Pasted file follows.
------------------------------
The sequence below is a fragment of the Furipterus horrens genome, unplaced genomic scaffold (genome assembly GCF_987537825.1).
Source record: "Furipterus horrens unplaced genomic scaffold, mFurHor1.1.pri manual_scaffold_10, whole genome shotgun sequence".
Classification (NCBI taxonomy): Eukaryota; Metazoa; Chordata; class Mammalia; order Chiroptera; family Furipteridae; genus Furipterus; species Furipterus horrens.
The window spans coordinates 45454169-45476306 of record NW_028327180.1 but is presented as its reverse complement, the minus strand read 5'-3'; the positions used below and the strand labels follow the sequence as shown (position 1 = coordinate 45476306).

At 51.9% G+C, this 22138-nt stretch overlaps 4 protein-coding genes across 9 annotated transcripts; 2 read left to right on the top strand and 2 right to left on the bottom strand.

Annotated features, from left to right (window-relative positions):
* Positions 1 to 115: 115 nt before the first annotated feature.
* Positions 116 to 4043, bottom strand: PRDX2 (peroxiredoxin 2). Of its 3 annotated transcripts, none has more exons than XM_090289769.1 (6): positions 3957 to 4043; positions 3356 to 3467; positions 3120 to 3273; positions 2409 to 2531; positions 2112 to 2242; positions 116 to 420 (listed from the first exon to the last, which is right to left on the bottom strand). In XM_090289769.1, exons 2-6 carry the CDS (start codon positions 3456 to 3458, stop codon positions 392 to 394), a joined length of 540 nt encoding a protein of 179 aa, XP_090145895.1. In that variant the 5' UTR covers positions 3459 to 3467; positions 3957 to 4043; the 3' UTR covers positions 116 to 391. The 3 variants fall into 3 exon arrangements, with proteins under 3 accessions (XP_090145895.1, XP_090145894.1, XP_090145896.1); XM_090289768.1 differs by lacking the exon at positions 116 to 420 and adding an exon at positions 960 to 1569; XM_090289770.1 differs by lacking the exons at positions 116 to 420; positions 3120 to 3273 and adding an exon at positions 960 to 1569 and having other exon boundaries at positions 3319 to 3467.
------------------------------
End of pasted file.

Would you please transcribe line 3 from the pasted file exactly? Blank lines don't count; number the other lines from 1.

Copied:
Classification (NCBI taxonomy): Eukaryota; Metazoa; Chordata; class Mammalia; order Chiroptera; family Furipteridae; genus Furipterus; species Furipterus horrens.